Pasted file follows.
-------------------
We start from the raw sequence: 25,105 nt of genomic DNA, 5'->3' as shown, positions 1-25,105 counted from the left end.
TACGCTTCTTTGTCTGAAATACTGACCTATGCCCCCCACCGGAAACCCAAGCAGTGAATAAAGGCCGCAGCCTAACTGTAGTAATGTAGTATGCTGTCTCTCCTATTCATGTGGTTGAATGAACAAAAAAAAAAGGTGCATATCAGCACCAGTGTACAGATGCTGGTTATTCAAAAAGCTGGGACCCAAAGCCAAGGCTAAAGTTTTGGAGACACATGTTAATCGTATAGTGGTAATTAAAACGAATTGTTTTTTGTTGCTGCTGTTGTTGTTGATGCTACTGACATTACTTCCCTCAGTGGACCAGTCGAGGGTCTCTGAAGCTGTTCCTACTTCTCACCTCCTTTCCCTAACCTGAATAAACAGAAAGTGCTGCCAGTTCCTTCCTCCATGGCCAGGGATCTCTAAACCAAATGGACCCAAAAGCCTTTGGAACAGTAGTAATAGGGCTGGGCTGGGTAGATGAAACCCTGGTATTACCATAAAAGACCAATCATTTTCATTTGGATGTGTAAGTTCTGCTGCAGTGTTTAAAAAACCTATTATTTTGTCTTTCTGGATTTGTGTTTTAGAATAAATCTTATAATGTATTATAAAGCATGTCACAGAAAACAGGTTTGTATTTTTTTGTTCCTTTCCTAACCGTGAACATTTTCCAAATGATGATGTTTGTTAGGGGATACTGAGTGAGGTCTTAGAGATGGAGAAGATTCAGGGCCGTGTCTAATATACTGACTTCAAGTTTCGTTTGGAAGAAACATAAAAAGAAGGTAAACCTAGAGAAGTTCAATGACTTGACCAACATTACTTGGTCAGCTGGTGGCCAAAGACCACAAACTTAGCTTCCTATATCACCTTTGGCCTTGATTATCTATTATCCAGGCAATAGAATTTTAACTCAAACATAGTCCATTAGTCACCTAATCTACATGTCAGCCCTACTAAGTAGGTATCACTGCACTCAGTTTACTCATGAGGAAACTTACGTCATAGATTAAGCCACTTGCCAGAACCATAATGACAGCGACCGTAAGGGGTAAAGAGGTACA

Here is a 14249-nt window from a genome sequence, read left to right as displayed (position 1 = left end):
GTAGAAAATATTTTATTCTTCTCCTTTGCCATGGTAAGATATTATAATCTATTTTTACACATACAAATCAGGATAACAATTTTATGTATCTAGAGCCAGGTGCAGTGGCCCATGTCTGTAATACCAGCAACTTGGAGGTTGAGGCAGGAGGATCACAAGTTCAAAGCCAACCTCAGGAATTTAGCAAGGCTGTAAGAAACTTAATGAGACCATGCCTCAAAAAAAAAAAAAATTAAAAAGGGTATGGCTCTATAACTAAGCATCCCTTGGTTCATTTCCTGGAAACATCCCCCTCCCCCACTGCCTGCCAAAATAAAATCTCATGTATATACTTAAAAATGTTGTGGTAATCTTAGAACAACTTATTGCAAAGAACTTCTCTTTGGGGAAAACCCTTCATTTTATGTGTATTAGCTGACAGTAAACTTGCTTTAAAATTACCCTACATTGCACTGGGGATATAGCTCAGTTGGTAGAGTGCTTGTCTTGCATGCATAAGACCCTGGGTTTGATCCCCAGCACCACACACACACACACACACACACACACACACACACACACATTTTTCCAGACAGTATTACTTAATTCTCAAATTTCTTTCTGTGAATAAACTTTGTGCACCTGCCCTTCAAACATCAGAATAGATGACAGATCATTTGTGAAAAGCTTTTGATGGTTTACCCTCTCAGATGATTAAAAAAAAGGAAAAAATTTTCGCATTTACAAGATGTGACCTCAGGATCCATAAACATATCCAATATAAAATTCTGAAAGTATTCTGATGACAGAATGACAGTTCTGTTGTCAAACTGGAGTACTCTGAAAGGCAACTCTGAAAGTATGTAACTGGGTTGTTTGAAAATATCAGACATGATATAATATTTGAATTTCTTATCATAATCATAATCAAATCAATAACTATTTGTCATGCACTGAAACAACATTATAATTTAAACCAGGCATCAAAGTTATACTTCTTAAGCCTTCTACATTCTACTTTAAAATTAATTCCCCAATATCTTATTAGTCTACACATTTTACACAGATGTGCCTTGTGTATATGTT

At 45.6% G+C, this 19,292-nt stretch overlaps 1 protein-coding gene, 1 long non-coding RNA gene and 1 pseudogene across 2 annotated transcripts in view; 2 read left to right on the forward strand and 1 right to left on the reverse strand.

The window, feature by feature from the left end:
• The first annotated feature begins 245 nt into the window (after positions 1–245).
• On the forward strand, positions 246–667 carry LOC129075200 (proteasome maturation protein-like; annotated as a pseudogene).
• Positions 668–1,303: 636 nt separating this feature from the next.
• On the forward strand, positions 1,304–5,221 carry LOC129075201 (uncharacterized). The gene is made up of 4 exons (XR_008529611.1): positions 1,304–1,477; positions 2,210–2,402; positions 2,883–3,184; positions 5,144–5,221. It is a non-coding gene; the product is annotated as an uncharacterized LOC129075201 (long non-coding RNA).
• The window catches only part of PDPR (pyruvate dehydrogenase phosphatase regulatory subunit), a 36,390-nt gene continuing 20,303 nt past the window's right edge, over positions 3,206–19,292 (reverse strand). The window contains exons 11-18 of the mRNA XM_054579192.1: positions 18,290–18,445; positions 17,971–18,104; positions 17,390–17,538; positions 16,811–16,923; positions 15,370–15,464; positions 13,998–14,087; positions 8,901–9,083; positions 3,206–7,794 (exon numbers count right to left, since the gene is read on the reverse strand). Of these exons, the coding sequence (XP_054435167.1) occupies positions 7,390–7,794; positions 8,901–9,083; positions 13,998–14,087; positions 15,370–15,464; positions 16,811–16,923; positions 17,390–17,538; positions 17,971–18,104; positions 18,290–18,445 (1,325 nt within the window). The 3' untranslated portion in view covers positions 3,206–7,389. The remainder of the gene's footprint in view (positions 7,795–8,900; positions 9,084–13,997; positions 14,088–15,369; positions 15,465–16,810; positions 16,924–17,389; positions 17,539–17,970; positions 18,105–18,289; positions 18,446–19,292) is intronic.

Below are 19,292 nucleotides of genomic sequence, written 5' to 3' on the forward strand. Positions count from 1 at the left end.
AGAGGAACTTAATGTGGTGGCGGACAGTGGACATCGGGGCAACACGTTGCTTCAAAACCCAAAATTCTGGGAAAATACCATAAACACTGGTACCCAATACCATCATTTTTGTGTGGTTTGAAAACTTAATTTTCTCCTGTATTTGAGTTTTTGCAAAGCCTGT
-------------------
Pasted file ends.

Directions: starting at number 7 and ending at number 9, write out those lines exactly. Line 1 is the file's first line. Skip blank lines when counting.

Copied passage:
• The first annotated feature begins 245 nt into the window (after positions 1–245).
• On the forward strand, positions 246–667 carry LOC129075200 (proteasome maturation protein-like; annotated as a pseudogene).
• Positions 668–1,303: 636 nt separating this feature from the next.